INDIANA – Renewables Property Tax Exemption Expanded
Indiana’s property tax exemption for renewables, established in 1975, has been updated and clarified. While still not applicable to PV property, the amendment clarifies that solar pool heating and solar thermal applications used for industrial pre-heating are eligible for the exemption.
MARYLAND – Grants for Mid-Size Solar Get Makeover
Maryland’s Mid-Size Solar Grant Program opened in November 2009, employing a tiered incentive structure that offered an up-front incentive ranging $150/kW – $500/kW for PV systems 20 – 100 kW in capacity. The incentive calculation resulted in a maximum incentive of $25,000. The incentive calculation has recently been revised to provide a flat incentive of $500/kW, with a maximum of $50,000 per system. (Solar hot water rebates offered under the same program remain unchanged at 15% of the installed cost, up to $25,000.)
MASSACHUSETTS – Rebates, Rebates Everywhere
The Massachusetts Clean Energy Center has announced that second rounds of funding for both the Solar Stimulus Rebate and the Commonwealth Solar II Rebate programs will be available (tentatively) April 9, 2010. Applicants are advised to review program guidelines carefully, as some program provisions have been modified. Together, these programs will provide $5 million in rebates.
MINNESOTA – Commercial PV Rebates Resurrected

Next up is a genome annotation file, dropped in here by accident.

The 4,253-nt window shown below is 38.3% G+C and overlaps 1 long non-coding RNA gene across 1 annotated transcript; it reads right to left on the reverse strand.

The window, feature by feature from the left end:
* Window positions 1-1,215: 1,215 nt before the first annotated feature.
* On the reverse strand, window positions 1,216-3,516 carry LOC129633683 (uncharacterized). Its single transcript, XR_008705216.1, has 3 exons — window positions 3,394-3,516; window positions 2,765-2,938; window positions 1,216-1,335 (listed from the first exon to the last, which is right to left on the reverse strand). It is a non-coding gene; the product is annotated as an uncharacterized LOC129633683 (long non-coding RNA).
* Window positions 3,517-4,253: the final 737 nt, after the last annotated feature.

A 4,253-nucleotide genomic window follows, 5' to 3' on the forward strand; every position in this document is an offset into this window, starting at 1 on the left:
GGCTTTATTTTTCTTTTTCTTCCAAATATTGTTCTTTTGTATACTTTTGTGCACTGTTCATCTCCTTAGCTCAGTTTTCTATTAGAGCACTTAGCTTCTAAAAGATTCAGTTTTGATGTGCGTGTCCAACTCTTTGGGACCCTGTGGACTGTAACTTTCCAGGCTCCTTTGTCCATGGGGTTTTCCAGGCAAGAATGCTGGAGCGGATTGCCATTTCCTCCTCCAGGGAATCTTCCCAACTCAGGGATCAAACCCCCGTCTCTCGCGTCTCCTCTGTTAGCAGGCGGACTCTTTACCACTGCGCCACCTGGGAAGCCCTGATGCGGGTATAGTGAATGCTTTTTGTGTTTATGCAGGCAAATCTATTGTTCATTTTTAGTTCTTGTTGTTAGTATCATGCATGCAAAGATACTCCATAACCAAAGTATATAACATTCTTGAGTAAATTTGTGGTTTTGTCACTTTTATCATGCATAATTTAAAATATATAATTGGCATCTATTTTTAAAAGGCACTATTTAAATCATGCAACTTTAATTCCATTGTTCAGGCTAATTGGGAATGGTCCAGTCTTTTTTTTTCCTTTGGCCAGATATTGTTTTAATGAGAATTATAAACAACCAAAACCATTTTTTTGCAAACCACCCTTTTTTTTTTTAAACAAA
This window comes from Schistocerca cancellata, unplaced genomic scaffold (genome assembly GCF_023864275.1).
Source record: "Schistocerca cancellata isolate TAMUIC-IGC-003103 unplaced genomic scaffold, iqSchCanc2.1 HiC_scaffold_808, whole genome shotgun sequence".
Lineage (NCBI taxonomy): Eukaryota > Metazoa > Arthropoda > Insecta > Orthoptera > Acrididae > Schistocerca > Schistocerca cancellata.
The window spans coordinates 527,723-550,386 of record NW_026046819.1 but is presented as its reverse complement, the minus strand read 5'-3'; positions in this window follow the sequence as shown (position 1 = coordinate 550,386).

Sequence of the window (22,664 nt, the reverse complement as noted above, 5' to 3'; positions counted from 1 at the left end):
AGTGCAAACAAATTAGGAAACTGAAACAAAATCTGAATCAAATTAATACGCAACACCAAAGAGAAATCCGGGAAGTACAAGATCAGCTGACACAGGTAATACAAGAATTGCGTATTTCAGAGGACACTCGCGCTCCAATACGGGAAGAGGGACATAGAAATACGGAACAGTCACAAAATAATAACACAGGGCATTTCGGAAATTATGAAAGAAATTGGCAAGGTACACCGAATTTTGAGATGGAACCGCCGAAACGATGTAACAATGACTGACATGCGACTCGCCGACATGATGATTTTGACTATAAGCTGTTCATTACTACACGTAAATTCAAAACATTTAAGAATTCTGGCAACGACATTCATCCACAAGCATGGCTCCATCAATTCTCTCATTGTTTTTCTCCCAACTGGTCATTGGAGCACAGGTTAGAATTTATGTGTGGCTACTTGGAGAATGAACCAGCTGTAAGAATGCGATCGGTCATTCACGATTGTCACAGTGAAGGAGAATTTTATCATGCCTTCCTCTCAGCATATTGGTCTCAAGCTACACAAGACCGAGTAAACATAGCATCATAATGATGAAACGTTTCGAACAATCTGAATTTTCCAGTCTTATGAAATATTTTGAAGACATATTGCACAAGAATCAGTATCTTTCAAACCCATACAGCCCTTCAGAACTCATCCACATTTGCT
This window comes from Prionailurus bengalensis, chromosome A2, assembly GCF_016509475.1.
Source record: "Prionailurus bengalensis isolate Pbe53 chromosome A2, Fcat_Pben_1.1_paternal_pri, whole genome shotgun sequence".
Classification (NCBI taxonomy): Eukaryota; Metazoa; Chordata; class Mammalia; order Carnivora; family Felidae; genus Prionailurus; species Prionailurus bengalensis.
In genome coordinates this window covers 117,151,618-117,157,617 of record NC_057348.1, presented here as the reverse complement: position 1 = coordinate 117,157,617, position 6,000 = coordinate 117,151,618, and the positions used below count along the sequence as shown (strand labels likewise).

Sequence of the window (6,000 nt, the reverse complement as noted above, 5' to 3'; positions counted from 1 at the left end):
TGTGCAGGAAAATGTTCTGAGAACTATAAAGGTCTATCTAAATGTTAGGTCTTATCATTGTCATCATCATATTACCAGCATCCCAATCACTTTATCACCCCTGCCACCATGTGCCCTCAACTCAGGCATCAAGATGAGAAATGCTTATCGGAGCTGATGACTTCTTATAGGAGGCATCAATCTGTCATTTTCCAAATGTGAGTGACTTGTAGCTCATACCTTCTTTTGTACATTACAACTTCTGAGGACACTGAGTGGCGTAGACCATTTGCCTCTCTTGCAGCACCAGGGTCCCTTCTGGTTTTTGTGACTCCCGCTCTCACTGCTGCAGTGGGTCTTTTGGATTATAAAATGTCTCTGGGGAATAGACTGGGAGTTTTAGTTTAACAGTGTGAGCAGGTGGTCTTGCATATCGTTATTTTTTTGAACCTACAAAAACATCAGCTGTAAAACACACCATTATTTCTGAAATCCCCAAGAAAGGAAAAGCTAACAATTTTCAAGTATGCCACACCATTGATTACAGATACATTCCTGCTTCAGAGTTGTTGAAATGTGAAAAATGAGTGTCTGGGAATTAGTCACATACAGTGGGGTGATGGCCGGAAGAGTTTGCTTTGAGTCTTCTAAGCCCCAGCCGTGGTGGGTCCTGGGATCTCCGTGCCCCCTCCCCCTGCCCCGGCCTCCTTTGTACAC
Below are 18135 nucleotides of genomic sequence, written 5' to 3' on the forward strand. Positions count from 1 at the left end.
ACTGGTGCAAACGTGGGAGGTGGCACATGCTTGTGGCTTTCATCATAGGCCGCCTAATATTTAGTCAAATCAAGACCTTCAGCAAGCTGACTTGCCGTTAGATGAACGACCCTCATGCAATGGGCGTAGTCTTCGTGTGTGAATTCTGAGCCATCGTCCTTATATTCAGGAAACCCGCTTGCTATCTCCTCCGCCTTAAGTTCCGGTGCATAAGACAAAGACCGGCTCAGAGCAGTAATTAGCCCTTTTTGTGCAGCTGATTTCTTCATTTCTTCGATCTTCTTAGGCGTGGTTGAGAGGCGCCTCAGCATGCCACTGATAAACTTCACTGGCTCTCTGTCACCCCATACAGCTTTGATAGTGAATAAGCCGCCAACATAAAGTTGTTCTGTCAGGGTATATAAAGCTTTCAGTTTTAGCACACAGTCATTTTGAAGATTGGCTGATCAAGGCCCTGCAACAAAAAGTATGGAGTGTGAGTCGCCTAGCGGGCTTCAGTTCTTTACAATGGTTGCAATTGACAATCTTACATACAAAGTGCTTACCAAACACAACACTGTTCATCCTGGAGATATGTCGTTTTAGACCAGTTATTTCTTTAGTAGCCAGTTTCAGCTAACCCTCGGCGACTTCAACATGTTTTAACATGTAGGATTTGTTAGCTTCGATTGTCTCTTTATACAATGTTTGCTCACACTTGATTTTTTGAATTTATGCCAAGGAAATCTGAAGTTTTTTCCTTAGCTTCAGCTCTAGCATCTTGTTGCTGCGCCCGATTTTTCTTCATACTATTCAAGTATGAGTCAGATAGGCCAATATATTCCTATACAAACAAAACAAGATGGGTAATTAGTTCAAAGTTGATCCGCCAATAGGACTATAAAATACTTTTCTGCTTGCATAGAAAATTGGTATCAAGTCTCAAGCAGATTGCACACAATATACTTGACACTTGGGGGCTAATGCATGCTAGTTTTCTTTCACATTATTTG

Rebates for PV systems are once again available to Minnesota small businesses with 20 or fewer full-time equivalent employees. For qualifying small businesses, rebates range from $1.50/W – $2.00/W, depending on the application date, the date the rebate is claimed, and installer qualifications. Systems are only eligible to receive rebates for the first 10 kW of capacity, although larger systems are eligible to participate in the program. The residential portion of Minnesota’s 2010 PV rebate program opened in February.
MINNESOTA – Residential Solar Air Heating Rebates Unveiled
Minnesota residents living in one- to three-family dwellings are now eligible for rebates for solar space heating. Rebates are set at $25 per square foot of net aperture of the collectors, up to the lesser of 25% of system costs, or $2,000 for single family dwelling and $4,000 for multifamily dwellings. Dwellings must be properly air-sealed in order to participate. The Minnesota Office of Energy Security, which administers the program, recommends that all dwellings undergo a comprehensive energy audit.
NEW MEXICO – Residential Solar Equipment Exempt from Property Tax